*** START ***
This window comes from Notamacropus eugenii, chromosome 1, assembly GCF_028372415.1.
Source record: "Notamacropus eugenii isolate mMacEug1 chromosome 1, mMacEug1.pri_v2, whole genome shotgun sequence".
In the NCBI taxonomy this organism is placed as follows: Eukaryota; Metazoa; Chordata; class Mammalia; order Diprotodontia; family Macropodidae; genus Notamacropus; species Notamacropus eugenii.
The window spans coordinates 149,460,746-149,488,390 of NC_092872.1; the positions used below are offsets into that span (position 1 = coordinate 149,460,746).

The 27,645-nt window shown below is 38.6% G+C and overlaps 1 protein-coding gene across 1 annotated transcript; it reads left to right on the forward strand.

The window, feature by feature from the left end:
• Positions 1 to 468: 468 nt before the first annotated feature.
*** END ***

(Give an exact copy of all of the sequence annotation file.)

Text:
This window comes from Notamacropus eugenii, chromosome 1, assembly GCF_028372415.1.
Source record: "Notamacropus eugenii isolate mMacEug1 chromosome 1, mMacEug1.pri_v2, whole genome shotgun sequence".
In the NCBI taxonomy this organism is placed as follows: Eukaryota; Metazoa; Chordata; class Mammalia; order Diprotodontia; family Macropodidae; genus Notamacropus; species Notamacropus eugenii.
The window spans coordinates 149,460,746-149,488,390 of NC_092872.1; the positions used below are offsets into that span (position 1 = coordinate 149,460,746).

The 27,645-nt window shown below is 38.6% G+C and overlaps 1 protein-coding gene across 1 annotated transcript; it reads left to right on the forward strand.

The window, feature by feature from the left end:
• Positions 1 to 468: 468 nt before the first annotated feature.